Basics of Civil Engineering Drawing by ZA Siddiqui

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    Engineering drawing also called technical drawing and engineering graphics is the graphical representation of the shape of any physical object which may be a part of a machine, a building, a dam, or any other complicated structure. The shape of some simple objects like spheres, cubes, cylinders, etc., may be described in words and sentences but ordinary language fails for complicated objects. Even if a thick book is written to describe the shape of a building, the reader will not be able to conceive the exact shape of that building with all its minor details.

    This book is freely provided by myself to encourage the interest in the Civil Engineering field.

    Description

    Engineering drawing also called technical drawing and engineering graphics is the graphical representation of the shape of any physical object which may be a part of a machine, a building, a dam, or any other complicated structure. The shape of some simple objects like spheres, cubes, cylinders, etc., may be described in words and sentences but ordinary language fails for complicated objects. Even if a thick book is written to describe the shape of a building, the reader will not be able to conceive the exact shape of that building with all its minor details. It can be safely said that it is almost impossible to describe the shape of an object in words and hence only three methods are left for the purpose namely camera photographs, models, and drawings.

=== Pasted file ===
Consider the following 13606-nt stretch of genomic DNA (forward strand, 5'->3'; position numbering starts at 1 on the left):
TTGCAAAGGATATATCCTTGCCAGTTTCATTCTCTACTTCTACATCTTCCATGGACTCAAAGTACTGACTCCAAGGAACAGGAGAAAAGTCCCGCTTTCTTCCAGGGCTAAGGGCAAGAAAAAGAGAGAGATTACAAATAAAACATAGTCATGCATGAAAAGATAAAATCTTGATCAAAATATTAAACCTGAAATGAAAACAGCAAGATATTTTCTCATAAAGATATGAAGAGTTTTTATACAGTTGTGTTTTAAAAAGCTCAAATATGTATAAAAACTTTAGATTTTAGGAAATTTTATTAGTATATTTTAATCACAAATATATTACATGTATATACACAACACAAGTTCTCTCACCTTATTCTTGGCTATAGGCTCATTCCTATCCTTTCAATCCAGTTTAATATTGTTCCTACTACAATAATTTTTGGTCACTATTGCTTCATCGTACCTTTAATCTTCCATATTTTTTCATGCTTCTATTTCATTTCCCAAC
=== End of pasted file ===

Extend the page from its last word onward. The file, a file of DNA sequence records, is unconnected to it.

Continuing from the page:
Camera photographs can only be used to communicate the shape of existing structures but not the shape or design still in the mind of the designer. Further, these photographs do not show all the inner details and actual dimensions are not communicated. Models, usually made up of wood, polystyrene, soap, plastic, etc., are perhaps the best tool for the description of the shape but these are generally used for explaining finished outer shapes of the structures to non-engineering persons. Sometimes models, made smaller in size, are also used to carry out performance studies of bigger structures like canals, dams, and turbines. Models require much more skill and time for their creation necessitating relatively more skilled persons employed for longer periods; also more space is required in offices for their storage. Hence, the cost to describe the shape with models is usually much greater and this method for shape-communication is not generally used except only in special cases. The easiest way left to describe an object is to make drawings; simply lines are drawn nr a piece of paper according to certain fixed rules.

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